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How do we combat the glaring health-care inequalities impacting the Latino community? Elena Rios, who heads the National Hispanic Medical Association, says it starts with improved representation in leadership positions and a commitment to delivering culturally competent care.
Thanks to a perpetual symphony of hissing respirators, beeping heart monitors, wailing ambulances, and ringing phones, hospitals are a cacophony of medical murmurs. Dr. Elena Rios first memorized the melody as a senior in high school, when she got a part-time job working in a hospital with her mother, a nurse. And yet, even amid all that noise, what she heard most clearly was silence, created by a tangible absence of Hispanic voices in the American health-care system.
Determined to fill the void, Rios pursued a career in health policy. After earning her bachelor’s degree from Stanford University, she went to public health school, then medical school, at the University of California–Los Angeles. Simultaneously, she established the California Chicano/Latino Medical Student Association and the National Latin American Medical Student Network, which—along with other regional associations formed by Hispanic medical students across the country in the ’60s, ’70s, and ’80s—served as precursors to the National Hispanic Medical Association (NHMA), a nonprofit association representing the interests of 45,000 licensed Hispanic physicians in the United States. Having helped launch it in 1994, Rios now serves as NHMA’s president and CEO, leading the organization in pursuit of its mission: improving the health of Hispanic populations.
“The health workforce in this country is very white. Out of all the doctors in the country, only 5 percent are Hispanic. Dentists and nurses [account for] even less: Only 3 percent of dentistry professionals are Hispanics and only 2 percent are in nursing. So, it hit me very early on in my career that there were very few of us in the health-care profession and that we needed to work together to address the health of our community.
My interest in health policy has been about answering the question, “How do we improve a population’s ability tobe more functional?” Hispanics are the largest ethnic group in the country. There are a lot of Hispanics in [low-wage] jobs; they’re farmworkers, they work in labor and construction, they’re janitors, and they’re restaurant workers. Therefore, it becomes important to have policies that are directed to the Hispanic population so that everybody else doesn’t get sick. Also, as they get older and [become sick], whether it’s cancer or hypertension or diabetes, health policies directed to the Hispanic population help more people in our communities have higher-quality lives.
The biggest challenge in the health-care industry is going to be the increased demand coming from people who are uninsured that are about to get insurance with the Affordable Care Act. Doctors and clinics in our poor communities are not prepared for the large demand that they’re going to see. Over 33 percent of Hispanics don’t have insurance, so there’s going to be a lot of demand, in particular, on doctors who take care of Hispanic patients. [NHMA’s] role as an organization is to get information about the importance of the Affordable Care Act out to our communities so that people know where to get health insurance and how to enroll.
Along with increased demand, there’s the issue of supply. There’s a critical shortage of doctors in this country already, but there’s even more of a shortage of doctors who take care of the poor communities in our country, like those where most Hispanics live. There’s a lot of social mobility, but there are still farmworkers and Hispanic immigrants moving into places like the South—the Carolinas, Georgia, New Orleans. You’ve got places that have never had Hispanic families and doctors living there that need medical care that’s more culturally competent. We need not only doctors, but whole medical practices and clinics to be developed [in those areas].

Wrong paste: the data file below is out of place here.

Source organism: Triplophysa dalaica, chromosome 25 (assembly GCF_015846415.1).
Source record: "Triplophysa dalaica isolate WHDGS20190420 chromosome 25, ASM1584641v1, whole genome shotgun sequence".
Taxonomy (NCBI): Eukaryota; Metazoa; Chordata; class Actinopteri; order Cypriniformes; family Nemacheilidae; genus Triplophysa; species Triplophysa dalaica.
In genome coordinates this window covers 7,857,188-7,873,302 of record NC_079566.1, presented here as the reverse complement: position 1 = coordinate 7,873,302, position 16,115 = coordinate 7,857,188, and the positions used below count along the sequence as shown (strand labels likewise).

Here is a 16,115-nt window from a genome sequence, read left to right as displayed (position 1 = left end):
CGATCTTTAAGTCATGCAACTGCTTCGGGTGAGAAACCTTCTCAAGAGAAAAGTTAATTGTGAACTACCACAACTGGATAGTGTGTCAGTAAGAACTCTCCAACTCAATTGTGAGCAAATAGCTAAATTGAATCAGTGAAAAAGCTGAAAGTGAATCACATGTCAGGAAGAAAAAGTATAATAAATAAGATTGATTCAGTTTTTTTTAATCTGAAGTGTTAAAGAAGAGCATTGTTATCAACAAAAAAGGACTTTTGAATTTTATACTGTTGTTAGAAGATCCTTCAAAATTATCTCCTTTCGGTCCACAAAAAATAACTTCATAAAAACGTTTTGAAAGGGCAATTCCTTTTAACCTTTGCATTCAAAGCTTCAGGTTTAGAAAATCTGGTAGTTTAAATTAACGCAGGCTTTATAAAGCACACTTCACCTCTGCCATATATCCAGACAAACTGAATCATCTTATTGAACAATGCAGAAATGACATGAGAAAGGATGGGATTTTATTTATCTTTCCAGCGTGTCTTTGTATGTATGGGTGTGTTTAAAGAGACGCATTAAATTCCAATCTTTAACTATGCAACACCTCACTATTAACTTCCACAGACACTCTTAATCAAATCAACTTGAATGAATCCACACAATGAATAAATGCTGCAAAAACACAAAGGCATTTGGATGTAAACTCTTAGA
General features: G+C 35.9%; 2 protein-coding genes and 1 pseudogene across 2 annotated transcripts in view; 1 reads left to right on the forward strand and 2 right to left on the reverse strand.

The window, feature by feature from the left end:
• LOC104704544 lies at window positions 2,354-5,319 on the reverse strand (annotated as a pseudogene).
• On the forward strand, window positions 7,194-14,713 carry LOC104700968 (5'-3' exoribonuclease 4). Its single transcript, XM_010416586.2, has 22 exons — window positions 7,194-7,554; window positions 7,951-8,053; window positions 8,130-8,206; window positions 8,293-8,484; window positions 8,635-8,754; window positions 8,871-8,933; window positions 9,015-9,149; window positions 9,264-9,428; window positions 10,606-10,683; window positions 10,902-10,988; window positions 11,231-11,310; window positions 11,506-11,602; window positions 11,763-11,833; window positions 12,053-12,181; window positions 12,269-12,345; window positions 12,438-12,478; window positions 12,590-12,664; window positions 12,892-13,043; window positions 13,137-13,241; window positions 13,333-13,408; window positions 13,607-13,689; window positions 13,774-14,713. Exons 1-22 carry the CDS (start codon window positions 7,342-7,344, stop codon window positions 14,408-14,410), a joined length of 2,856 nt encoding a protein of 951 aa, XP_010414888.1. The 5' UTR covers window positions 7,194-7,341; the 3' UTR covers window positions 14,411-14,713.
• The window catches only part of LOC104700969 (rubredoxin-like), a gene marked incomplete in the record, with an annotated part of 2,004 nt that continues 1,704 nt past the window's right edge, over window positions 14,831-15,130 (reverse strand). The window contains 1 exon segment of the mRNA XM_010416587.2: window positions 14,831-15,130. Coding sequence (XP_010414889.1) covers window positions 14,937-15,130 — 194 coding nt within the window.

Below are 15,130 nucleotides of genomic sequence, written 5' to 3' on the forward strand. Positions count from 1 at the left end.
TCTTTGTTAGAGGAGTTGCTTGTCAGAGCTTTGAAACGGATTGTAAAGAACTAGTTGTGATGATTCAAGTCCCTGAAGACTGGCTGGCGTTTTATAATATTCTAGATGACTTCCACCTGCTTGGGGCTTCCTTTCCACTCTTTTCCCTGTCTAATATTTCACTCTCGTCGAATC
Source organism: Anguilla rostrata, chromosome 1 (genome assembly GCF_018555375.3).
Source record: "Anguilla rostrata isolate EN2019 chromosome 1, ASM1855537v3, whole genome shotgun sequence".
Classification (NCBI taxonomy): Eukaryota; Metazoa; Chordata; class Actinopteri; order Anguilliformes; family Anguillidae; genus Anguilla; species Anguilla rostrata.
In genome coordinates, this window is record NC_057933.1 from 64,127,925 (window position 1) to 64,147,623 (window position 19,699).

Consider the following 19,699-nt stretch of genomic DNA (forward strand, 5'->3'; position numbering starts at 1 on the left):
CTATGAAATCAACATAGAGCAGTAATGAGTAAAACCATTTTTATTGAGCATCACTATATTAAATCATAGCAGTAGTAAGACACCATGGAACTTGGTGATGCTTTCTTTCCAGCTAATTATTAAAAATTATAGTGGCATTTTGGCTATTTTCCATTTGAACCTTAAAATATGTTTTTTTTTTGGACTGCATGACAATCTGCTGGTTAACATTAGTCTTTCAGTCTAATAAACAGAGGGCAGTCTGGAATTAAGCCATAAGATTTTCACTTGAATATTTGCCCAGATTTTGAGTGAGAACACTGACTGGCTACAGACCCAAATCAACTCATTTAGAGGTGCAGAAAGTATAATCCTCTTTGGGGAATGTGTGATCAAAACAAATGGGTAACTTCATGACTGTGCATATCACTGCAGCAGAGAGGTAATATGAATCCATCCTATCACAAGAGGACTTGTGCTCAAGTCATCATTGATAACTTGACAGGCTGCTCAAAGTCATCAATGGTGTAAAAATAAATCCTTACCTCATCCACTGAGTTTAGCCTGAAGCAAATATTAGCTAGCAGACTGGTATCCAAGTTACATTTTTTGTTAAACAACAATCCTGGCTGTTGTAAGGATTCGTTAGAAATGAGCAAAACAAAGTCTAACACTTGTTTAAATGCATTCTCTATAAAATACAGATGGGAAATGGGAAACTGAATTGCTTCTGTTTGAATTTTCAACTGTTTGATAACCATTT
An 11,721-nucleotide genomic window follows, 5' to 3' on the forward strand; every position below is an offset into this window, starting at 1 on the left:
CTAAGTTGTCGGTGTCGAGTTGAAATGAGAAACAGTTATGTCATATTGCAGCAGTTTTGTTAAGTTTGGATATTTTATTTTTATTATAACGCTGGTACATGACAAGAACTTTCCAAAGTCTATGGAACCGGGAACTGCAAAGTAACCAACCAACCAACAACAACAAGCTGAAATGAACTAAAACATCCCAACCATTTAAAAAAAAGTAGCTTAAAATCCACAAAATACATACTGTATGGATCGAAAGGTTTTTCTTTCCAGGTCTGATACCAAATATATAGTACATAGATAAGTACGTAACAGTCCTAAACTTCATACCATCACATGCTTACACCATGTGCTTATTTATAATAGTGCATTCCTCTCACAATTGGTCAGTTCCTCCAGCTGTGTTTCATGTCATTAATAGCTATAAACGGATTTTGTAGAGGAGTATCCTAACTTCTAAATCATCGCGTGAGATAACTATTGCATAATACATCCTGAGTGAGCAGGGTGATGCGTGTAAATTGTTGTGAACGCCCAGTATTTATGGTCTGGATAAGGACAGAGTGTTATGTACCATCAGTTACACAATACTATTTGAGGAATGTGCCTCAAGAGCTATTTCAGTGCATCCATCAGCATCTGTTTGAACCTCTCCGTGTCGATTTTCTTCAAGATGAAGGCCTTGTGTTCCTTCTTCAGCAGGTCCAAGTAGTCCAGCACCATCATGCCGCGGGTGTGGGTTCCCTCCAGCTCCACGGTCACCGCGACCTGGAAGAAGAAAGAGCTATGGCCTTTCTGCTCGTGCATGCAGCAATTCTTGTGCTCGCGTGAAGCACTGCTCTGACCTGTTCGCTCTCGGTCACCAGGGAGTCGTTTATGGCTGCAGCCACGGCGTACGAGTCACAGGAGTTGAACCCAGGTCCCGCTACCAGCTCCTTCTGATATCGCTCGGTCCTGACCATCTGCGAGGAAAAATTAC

In terms of the health of the Hispanic population, probably the biggest issue is obesity. There are so many celebrations in our families with lots of food and drink. And because there’s such a strong traditional Mexican, Cuban, and Puerto Rican diet, we need more community-focused teaching on nutrition and obesity. Most Hispanics can’t afford to go to Whole Foods, so part of that is thinking about how to make healthy eating a reality with things like farmers’ markets.
Another thing we really need in our communities is more Hispanics in leadership positions who understand the importance of health, because there aren’t enough leaders making decisions that make the health-care system more responsive to Latinos. That’s one way that NHMA is giving back: We have an executive leadership training program for doctors that we call the NHMA Leadership Fellowship program. It’s not a management program; it’s a program that takes doctors who are already leaders and gives them the skills and encouragement and motivation to become [senior executives and board members] in the public-health and corporate arenas. We’re not just trying to advance doctors to become administrators; we’re turning them into top [political and business] leaders in order to drive change from the top down.”
Andrew J. Martin
Director of Communications
The New York Academy of Medicine
1216 Fifth Avenue
New York, New York 10029
Reporters: to arrange interviews with NYAM medical and urban health experts, contact
Andrew J. Martin, Director of Communications
212-822-7285 / firstname.lastname@example.org
This report identifies opportunities that build on both the Patient Protection and Affordable Health Care Act (ACA) and New York’s ongoing efforts toward improving the health of its 19 million residents.
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